Home Buying Tip - Benefits of Minnesota Home Ownership
The U.S. Tax Code lets you deduct the interest you pay on your mortgage,
property taxes you pay, and some of the costs involved in buying your home.
Between 1998 and 2002, national home prices increased at an average of 5.4
percent annually. And while there’s no guarantee of appreciation, a 2001 study
by the National Association of REALTORS found that a typical homeowner has
approximately $50,000 of unrealized gain in a home.
Money paid for rent is money that you'll never see again, but mortgage payments
let you build equity ownership interest in your home.
Building equity in your home is a ready-made savings plan. And when you sell,
you can generally take up to $250,000 ($500,000 for a married couple) as gain
without owing any federal income tax.
Unlike rent, your mortgage payments don't go up over the years so your housing
costs may actually decline as you own the home longer. However, keep in mind
that property taxes and insurance costs will rise.
The home is yours. You can decorate any way you want and be able to benefit from
your investment for as long as you own the home.
Remaining in one neighborhood for several years gives you a chance to
participate in community activities, lets you and your family establish lasting
friendships, and offers your children the benefit of educational continuity.
Talk with one of We-Team Twin
Cities Real Estate Agent: 612-978-4464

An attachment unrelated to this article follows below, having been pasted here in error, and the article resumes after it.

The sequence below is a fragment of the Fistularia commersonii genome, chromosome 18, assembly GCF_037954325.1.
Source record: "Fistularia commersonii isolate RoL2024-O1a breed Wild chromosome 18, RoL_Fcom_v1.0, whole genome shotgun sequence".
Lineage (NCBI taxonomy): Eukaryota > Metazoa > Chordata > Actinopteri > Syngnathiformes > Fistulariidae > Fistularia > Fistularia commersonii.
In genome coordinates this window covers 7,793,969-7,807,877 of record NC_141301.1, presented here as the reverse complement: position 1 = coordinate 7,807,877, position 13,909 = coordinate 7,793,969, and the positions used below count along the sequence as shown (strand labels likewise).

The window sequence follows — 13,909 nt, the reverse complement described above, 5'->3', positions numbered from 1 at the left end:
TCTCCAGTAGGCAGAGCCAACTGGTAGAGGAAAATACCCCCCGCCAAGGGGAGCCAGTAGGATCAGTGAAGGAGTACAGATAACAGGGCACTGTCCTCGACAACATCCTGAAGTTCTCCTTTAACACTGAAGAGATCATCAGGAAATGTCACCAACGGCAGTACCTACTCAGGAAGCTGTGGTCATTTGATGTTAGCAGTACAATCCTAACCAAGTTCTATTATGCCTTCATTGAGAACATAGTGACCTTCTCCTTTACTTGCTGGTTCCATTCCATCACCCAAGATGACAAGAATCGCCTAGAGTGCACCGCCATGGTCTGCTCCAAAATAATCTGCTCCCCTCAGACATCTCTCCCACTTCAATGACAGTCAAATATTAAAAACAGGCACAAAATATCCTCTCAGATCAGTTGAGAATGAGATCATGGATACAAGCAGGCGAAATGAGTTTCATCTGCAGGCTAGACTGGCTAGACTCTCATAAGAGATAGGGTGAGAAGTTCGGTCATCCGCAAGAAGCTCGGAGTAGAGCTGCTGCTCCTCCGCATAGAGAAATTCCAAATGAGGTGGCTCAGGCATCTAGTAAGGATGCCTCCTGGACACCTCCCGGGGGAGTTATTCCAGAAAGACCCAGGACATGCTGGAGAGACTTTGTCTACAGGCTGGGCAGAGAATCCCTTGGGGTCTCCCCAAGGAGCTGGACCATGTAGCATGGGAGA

Buying vs Renting
If you are considering buying a house, one of the first decisions you need
to make is whether buying a house instead of renting one is the right direction
for you. Since owning a home is the "American Dream", many people simply assume
that it's always to their advantage to buy a home, and for most, it is. Take a
moment to review the following lists to see how your situation fits in.
More fixed costs for the term of the lease
Not gaining equity, but not losing it either
When the lease is up, you can just move
There is generally less work in maintaining a home or apartment
Smaller amount of "up-front" cash
No matter what happens with the value of the home, you will never gain
Limited - or no - ability to personalize your living quarters
No tax advantage to renting. Your landlord gets any and all tax breaks that
Equity may go up, down, or stay stagnant
If you want to move, home generally must be sold
Work needs to be done by you - or paid for by you
Generally a larger initial investment - the downpayment
Over time, the mortgage balance decreases and equity builds, even if the
value of the home does not increase
The ability to remodel and redecorate the home to match your needs and
There can be tax advantages attached to home ownership. Consult competent
legal and/or accounting advice for details for your situation
To calculate whether renting or buying is the best financial option for you, use
this calculator courtesy of Ginnie Mae: